Endowed with solid sprite work and great enemy diversity, Lords of Thunder has perfect pacing for a 16-bit shooter and doesn’t demand too much with regards to challenge. Durand is allowed to touch walls and even walks when at surface level, slashing his sword automatically whenever an enemy is at close range. This sword slash is the most powerful attack in the game, and the main reason why the Sega CD port sounds so much easier than the original on the PC Engine CD. The only addition that tries to impose some extra difficulty on the Sega CD is the brief stun effect the character suffers when he gets hit, but the truth is that it doesn't do anything too serious in the long run.

The start of an epic journey on the Sega CD
(courtesy of YouTube user Fabio Michelin)

Regardless of the perceived difficulty, playing the game safe is always possible due to the shop gimmick. Provided you have enough crystals, you can always get out of it with full health and fully powered with a 3-hit shield, a resurrection potion and the maximum amount of three bombs. Bombs, shields and resurrection can only be found in the shop, and the best news about this is that the lady who sells the items doesn't know the concept of inflation (unlike the shopkeepers from Fantasy Zone or Forgotten Worlds, for instance).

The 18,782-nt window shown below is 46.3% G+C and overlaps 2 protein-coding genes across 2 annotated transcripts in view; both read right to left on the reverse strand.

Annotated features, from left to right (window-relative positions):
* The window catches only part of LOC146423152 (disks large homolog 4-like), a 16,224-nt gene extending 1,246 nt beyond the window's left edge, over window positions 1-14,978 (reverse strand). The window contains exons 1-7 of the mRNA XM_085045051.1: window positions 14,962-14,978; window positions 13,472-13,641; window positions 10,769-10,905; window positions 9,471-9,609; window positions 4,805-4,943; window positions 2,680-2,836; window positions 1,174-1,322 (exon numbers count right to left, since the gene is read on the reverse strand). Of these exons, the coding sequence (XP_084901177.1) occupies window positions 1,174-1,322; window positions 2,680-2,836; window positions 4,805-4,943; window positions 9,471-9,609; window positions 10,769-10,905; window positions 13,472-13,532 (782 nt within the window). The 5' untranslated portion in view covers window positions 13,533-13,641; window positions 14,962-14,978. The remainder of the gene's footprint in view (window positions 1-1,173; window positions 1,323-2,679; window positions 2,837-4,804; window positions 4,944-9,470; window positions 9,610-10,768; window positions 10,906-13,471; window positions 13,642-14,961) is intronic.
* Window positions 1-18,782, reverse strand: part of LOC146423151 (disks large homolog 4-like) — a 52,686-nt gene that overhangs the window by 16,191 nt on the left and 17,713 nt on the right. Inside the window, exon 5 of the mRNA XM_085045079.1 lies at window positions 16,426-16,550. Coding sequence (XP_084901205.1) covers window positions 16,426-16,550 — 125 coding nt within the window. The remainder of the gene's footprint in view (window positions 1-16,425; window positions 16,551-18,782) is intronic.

Being stingy and ignoring the shop, on the other hand, is an integral part of the game's scoring system, simply because at the end of the game (if you 1CC it, of course) the amount in the crystal counter is multiplied by ×10 and then added to the final score. This multiplier is one of the crucial changes in this port, one that diminishes the importance of crystal collecting by a large margin even if there's no max limit to this final bonus as in the PCE CD (where you have a ×100 multiplier but a final reward capped at 1 million points). Sure, crystals still provide a score boost on the Sega CD, but since it's not that great an addition the old "kill-everything-that-moves" ends up being the best scoring strategy in the grand scheme of things.